Welcome to the second part of our three-part blog series. If you haven’t read the first part of this series, The Role of Process Chemistry, you may do so by visiting our blog. In this article, we will share a systematic approach to process development and what this means for a process chemist. We will cover everything from the initial approach, to what happens during late-stage development, and beyond.
The Initial Approach is an essential part of process development. During this stage, a vial scale is utilized (note that the vial scale is not useful for robustness, yield, or consistency), and many experiments are conducted to screen reactions and work-up conditions. Additionally, solubility information is gathered in great detail, and a reaction profile is created to share information about impurities.
During this stage, a round-bottomed flask (5-50g) is used to provide reproducible reaction results, define all parameters, offer efficient work-ups, and provide reliable yield consistency and information. The EasyMax Machine is also used during this stage and possesses features such as calorimetry, programmable temperature plans, slow reagent/solvent additions, tight temperature control, and crystallizations.
There are several, significant steps taken during the Second Scale-Up that help the process chemist better understand what is happening at this stage. The mass balance will be confirmed, the consistent yield quality of the product will be checked, representative mixing will occur, and reaction, addition, and hold times will be drawn out to mimic production runs. Another factor worth noting is that the work-up resembles production and includes washes, filtrations, extractions, and crystallization conditions.
Glass round-bottomed flasks and metal reactors are used during this point of the process and also include 3-phase separation. The goal of the Work-Up and Product Isolation stages is to efficiently get the product out of the reaction solution. This can be done by removing impurities, ensuring the product is in the correct solid state form, developing isolation and drying conditions, and confirming that there are solids and not oils.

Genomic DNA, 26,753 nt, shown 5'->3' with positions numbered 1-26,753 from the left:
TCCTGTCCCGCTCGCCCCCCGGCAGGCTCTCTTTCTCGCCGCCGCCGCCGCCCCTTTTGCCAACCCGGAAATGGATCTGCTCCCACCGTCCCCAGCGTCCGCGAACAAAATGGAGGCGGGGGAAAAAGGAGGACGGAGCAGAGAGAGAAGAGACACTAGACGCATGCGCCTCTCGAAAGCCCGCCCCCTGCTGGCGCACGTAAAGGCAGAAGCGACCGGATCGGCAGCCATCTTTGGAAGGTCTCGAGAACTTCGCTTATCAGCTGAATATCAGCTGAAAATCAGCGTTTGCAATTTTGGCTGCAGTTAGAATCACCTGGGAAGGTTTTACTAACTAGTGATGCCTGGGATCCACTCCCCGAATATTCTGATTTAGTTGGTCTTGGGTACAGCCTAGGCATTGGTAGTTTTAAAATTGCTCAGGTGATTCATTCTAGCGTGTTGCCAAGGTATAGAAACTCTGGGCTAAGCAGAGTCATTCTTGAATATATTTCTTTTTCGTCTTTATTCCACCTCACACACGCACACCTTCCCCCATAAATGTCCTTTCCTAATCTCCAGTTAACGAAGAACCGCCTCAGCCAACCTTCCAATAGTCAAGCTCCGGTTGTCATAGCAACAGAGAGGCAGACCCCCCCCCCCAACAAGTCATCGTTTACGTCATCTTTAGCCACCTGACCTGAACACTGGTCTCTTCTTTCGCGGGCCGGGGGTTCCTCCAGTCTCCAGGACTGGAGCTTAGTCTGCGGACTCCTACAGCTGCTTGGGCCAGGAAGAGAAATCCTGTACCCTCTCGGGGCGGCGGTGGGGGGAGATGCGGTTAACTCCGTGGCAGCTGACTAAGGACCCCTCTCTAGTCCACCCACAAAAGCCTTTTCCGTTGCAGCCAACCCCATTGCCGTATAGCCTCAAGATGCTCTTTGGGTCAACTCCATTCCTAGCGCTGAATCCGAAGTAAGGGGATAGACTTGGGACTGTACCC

However, there are some problems commonly encountered during the Work-Up and Product Isolation stages, including multiple extractions, emulsions, slow filtration, and moving a viscous oil from one vessel to another. These problems are seen frequently by process chemists and may cause issues later on if they are not monitored and corrected.
The goal of a systematic approach is to find consistency in results across multiple batches, which can be done utilizing the following five steps:
Hold Points and Stress Tests play a significant role in process development,as they force the process outside the normal operating ranges (robustness) and ensure that the product is stable at various points. Furthermore, Hold Points and Stress Tests give the process chemist some peace of mind by providing answers to any questions they may have.
The Lab Confirmation Batch stage is the initial practice run and the first time a process goes from beginning to end with only slight adjustments. All of the changes that the process chemist made will be tested during this time. This stage is a joint effort and includes solid state chemistry, tech-ops, analytical development, and process safety.
A demo batch plays an essential role in process development and always takes place after Lab Confirmation. A demo batch tests the scalability of the process and is non-GMP. It’s important to note that the scale of this batch is usually 1/10 of the scale of planned production batches. Further, the lab confirmation and demo batch results are used to set specifications for future production batches.
Process chemists play an essential role during a production batch and ensure that everything is running smoothly and without interruption. They are present throughout the duration of the batch and are closely involved in each stage. If any issues arise during a Production Batch, the process chemist will work with Production staff, Process Safety and Tech-Ops to assess the situation, gather information and devise a data-driven solution.
Late Stage Development helps the chemist better understand the process. During this stage, the process chemist will check if process parameters are in the normal operating range or the proven acceptable range. Some activities that take place during Late Stage Development include:
Thank you for taking the time to read part two of our three-part series. In part three, we will go over case study summaries. Please continue to check our blog for the latest updates, or follow our company page on LinkedIn for more insider news.
If you want to learn more about how our team of experienced process chemists can help your company bring a new drug to market, please contact us. A knowledgeable member of our team would be happy to learn more about your company and share how we could be of value to you.
If you missed part one of the The Role of Process Chemistry Series, you can read it here.